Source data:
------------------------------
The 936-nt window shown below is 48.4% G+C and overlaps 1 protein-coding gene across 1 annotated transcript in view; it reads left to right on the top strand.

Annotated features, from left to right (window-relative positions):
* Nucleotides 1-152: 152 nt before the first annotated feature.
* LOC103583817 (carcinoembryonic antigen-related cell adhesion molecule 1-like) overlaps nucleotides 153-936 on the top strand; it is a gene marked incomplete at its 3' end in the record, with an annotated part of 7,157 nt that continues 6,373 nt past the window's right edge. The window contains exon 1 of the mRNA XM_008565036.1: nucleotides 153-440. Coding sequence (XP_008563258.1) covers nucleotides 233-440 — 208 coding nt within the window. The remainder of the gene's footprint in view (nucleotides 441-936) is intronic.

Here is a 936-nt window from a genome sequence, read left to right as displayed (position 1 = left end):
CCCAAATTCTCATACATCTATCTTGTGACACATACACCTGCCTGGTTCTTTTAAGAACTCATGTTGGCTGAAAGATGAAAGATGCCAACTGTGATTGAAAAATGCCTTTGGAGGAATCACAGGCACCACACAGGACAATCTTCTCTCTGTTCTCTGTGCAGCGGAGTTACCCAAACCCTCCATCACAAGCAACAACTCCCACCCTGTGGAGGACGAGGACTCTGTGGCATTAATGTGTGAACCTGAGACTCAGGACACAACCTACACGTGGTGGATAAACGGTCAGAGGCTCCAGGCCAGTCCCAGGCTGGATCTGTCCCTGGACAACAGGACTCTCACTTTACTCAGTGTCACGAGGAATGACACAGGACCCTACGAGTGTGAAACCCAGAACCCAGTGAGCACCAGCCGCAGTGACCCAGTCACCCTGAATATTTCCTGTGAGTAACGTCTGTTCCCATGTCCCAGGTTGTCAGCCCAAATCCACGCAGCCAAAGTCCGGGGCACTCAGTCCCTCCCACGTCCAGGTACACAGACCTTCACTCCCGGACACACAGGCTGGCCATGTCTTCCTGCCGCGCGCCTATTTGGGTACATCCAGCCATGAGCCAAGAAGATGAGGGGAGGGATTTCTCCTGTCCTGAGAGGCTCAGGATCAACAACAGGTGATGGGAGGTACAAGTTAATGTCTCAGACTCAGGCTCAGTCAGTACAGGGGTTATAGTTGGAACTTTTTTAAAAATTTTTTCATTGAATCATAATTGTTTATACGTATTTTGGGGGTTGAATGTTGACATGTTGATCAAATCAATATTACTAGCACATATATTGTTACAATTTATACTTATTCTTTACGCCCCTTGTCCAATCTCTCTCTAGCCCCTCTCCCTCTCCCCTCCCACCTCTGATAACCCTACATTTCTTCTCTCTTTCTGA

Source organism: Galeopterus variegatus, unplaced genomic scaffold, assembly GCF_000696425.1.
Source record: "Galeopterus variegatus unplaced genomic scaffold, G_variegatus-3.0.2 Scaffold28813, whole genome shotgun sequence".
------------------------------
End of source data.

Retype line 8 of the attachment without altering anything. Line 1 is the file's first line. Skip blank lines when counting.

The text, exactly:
Source record: "Galeopterus variegatus unplaced genomic scaffold, G_variegatus-3.0.2 Scaffold28813, whole genome shotgun sequence".